No better time to promote, than right now…
A few years ago my husband and I spent some time living in Penang, Malaysia. There I met the most beautiful man, who to this day is a very close friend. We share similar concerns about the environment, about materialism, and the lack of care for the planet. The galloping and frightening pace of change from where we were less than three generations ago, to where we are today, we discussed at great length.
When I first struck up a conversation with him I asked about why the tides around the island no longer behaved as they should. His eyes filled with tears and he asked me if I’d been aware of the constant noise around the island. That, he told me, was to do with dredging in preparation for building three islands, the size of Singapore around Penang. …
There’s no interview. The position is challenging and fierce. It comes with no salary. It leaves you absolutely exhausted every day, deprives you of sleep, and the free time you once enjoyed, but you wouldn’t trade it even for free access to the biggest bank in the world.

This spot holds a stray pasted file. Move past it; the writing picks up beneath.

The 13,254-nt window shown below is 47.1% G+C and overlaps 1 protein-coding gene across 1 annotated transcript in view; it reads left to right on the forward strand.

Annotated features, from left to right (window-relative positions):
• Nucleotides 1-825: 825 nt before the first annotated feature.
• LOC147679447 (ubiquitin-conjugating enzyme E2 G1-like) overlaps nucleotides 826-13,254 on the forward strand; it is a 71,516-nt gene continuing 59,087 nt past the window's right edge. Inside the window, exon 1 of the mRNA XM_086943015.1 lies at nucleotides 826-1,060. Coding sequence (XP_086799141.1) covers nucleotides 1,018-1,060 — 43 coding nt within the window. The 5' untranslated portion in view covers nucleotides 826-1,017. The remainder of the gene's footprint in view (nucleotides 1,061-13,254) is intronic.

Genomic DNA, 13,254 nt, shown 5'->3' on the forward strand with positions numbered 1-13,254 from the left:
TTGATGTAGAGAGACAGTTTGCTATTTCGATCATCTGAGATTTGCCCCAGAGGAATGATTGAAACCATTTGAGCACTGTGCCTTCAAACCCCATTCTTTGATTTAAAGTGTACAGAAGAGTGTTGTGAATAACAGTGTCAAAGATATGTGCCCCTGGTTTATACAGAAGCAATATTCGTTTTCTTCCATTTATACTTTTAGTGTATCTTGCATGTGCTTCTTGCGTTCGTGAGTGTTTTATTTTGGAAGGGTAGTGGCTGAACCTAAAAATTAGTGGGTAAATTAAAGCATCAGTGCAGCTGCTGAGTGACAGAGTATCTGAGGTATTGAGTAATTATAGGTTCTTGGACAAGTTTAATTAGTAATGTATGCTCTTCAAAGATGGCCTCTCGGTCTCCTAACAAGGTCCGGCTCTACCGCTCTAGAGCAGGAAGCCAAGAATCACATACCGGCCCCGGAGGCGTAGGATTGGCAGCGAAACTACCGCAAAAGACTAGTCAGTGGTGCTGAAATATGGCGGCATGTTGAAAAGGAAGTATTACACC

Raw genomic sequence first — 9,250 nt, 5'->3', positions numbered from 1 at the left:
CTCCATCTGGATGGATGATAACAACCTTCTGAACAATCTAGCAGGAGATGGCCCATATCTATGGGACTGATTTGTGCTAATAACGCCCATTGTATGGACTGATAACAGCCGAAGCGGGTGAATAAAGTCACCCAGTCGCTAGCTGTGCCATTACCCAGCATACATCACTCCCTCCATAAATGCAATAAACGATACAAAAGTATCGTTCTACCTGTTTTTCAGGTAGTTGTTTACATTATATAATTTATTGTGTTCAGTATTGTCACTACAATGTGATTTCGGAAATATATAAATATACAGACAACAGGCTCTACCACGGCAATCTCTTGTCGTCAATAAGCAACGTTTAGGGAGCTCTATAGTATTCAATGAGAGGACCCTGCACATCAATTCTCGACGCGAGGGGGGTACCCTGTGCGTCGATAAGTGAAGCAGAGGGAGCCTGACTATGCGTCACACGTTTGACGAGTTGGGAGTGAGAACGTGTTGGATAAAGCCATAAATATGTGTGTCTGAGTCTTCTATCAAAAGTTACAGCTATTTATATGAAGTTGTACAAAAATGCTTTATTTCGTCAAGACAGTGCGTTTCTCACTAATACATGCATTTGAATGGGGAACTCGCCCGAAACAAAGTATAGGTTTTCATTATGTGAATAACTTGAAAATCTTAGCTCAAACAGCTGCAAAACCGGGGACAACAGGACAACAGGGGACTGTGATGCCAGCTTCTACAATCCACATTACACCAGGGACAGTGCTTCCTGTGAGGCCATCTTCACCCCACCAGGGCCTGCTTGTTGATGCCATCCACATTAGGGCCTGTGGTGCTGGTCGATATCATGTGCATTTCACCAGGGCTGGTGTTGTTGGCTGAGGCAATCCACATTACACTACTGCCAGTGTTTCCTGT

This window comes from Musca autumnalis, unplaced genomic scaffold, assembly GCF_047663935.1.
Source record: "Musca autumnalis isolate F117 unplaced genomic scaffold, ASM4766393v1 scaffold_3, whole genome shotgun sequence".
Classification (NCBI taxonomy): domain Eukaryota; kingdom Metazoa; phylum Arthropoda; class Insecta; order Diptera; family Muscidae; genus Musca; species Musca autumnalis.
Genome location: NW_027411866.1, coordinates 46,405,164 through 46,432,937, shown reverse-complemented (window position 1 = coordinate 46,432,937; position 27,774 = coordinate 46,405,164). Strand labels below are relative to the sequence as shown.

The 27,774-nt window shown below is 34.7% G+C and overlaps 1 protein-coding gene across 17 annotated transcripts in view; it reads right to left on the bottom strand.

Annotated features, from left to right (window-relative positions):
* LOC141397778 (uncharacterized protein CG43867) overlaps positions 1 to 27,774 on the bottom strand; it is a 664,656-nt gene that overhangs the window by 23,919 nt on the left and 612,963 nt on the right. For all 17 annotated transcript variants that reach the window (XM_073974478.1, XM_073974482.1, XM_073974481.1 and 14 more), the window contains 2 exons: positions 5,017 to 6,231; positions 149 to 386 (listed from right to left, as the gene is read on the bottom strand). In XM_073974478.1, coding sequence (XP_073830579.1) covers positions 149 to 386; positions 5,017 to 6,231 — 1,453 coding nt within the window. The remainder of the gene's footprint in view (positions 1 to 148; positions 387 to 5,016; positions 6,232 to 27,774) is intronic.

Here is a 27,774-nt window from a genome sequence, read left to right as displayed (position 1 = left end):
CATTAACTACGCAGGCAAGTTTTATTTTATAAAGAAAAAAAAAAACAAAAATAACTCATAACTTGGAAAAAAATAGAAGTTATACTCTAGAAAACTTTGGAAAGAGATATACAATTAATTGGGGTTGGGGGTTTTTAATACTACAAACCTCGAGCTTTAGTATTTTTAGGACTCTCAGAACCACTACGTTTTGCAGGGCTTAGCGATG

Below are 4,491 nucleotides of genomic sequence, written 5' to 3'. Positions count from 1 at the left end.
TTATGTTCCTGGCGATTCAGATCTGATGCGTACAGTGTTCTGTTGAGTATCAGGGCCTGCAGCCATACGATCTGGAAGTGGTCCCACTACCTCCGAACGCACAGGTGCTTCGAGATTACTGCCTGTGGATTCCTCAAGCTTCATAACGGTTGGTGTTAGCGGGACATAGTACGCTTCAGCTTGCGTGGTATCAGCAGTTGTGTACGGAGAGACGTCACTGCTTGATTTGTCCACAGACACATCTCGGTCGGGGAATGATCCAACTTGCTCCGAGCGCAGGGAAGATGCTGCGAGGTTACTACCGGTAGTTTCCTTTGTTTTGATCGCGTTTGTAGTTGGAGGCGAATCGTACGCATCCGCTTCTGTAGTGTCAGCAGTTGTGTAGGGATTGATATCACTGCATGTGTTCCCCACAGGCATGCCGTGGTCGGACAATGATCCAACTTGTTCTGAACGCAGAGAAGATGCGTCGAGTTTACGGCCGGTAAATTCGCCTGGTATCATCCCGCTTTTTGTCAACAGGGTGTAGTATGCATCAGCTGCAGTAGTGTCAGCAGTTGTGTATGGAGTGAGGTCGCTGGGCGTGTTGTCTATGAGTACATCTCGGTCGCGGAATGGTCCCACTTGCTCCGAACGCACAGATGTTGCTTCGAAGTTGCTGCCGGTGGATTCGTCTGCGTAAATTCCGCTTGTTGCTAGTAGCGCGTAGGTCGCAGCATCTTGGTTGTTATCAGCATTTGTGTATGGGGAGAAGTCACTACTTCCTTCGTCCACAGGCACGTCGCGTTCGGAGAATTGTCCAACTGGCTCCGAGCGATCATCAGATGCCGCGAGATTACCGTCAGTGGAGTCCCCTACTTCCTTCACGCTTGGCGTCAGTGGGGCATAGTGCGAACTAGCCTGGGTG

Welcome to the World of Motherhood, where love begins and ends. Welcome also to the longest and most fulfilling chapter in your life.
‘It might be physically impossible to count the ways a mother expresses her love. Where loving warmth meets a teachable moment, that’s where you’ll find a mother, confidently wielding her superhuman ability to be everything you’ll ever need. …